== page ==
AP/Rogelio Solis, file
May 19, 2004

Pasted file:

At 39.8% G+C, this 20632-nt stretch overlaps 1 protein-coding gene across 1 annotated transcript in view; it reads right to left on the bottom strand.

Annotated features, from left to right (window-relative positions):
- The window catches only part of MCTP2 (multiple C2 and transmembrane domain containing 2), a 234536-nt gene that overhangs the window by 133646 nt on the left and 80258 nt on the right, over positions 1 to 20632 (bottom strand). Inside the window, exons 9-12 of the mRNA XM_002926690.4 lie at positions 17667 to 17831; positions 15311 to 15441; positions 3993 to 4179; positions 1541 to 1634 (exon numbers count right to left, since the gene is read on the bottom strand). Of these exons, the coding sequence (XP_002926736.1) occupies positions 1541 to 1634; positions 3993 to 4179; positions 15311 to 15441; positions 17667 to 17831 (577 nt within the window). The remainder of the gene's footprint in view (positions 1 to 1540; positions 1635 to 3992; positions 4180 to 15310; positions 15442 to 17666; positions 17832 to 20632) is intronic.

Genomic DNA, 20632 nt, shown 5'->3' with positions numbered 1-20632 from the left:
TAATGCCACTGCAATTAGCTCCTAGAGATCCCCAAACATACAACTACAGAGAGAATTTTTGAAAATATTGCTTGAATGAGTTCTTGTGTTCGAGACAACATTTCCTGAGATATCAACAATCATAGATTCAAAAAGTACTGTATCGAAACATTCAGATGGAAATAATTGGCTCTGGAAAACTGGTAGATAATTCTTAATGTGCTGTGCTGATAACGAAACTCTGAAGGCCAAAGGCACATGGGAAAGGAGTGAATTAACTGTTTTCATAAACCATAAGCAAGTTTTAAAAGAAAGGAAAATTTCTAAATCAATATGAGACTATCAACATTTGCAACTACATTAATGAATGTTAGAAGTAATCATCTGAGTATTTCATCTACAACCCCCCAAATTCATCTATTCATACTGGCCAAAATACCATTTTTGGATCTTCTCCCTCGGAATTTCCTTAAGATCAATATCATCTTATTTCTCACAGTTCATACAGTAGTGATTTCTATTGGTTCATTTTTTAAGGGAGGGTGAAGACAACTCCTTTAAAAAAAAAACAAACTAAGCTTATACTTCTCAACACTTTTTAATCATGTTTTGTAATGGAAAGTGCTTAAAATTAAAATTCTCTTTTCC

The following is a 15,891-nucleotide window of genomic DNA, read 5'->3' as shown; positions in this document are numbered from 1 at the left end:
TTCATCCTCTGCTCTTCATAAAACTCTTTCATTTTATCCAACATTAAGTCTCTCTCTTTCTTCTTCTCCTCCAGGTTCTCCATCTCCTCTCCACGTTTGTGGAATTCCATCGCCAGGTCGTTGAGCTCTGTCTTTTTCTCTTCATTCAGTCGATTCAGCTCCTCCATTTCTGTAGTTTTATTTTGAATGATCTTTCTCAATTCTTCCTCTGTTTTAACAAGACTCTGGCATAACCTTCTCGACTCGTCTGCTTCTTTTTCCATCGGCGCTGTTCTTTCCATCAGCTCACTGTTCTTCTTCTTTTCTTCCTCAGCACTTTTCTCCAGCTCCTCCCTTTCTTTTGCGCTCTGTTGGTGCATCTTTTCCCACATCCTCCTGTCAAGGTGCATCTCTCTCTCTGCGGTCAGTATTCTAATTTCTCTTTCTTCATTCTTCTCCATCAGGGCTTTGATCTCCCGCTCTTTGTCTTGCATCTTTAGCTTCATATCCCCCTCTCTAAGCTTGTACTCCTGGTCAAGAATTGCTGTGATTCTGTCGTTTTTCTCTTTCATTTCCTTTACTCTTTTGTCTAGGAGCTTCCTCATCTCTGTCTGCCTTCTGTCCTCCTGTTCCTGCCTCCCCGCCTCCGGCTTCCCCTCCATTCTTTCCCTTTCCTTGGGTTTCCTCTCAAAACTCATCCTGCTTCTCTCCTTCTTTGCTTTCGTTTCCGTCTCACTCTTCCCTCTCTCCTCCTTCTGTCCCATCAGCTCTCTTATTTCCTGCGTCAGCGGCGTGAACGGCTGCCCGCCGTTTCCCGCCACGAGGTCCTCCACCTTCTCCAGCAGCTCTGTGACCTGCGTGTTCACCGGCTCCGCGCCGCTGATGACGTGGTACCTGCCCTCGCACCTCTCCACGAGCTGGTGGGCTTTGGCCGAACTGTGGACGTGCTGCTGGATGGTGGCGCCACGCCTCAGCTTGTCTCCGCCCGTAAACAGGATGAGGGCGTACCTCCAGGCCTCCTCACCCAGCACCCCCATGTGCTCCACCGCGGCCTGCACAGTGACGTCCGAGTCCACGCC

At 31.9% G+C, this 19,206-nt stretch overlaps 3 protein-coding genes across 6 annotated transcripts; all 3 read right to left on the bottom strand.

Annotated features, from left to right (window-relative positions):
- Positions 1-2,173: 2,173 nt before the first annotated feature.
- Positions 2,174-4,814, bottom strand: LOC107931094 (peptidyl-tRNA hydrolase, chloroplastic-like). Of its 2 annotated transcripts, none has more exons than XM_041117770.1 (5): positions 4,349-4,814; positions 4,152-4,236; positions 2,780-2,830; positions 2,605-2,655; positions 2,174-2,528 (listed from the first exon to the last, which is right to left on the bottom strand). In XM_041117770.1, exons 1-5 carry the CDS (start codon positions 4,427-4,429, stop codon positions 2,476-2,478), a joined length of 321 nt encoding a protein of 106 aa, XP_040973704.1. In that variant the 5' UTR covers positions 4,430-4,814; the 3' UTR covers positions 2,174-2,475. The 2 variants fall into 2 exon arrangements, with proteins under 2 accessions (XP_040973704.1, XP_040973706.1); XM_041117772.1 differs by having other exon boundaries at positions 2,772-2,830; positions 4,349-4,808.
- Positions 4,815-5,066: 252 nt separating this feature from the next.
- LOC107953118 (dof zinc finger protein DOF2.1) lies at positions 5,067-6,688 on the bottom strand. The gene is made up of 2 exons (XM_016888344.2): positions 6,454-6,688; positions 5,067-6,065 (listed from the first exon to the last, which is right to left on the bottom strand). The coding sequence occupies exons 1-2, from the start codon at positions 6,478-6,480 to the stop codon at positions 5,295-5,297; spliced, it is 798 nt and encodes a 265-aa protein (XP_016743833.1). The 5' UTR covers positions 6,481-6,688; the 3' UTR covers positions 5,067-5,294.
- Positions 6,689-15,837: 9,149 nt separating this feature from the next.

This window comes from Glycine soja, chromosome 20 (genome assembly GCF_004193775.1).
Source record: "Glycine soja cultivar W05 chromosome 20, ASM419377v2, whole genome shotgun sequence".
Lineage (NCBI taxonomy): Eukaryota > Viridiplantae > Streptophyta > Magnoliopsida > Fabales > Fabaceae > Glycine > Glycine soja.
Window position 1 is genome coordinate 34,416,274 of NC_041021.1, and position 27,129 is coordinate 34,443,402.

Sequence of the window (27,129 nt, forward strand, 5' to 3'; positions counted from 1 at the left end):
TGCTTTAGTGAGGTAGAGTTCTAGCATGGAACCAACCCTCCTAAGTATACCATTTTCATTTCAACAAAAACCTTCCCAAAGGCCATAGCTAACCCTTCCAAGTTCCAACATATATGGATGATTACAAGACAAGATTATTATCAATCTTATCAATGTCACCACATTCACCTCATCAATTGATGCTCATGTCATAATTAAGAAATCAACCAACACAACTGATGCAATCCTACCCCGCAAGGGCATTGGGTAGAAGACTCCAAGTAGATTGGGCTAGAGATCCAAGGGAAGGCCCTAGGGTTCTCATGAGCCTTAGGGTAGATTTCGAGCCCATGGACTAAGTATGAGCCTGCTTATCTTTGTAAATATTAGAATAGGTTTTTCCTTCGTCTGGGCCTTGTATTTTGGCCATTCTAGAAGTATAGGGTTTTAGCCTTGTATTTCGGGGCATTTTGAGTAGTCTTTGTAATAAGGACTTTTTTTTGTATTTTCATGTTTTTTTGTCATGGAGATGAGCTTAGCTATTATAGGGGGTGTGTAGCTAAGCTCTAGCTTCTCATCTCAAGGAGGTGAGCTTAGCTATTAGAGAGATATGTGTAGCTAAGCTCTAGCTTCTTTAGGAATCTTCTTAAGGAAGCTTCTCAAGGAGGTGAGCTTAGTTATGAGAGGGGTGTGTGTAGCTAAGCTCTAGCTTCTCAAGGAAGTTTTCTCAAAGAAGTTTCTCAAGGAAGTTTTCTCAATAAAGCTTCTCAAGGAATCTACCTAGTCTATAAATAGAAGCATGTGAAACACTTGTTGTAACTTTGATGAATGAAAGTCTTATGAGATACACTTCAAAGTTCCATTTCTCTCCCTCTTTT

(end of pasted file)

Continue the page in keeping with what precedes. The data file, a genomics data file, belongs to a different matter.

Blues artist Arnold "Gatemouth" Moore, the first blues singer to sing at Carnegie Hall, died Wednesday, May 19, 2004, in Yazoo City, Miss., after a long illness. He was 90. He earned the nickname "Gatemouth" because of his loud singing and speaking voice. At 16, Moore was singing with bands in Kansas City. He was one of the few survivors of a devastating 1940 fire at the Rhythm Club in Natchez, in which over 150 died. Other members of his band were killed. In 1941 he made his first record. He also wrote songs, including Did You Ever Love A Woman?, which was recorded by B.B. King and Rufus Thomas. He turned to gospel music in 1949 and was ordained at the First Church of Deliverance in Chicago. He was the first religious disc jockey at a Memphis radio station. He recorded his last blues album in Chicago in 1977, Beale Street Ain't Beale Street No More. He and the song were featured on PBS's blues series.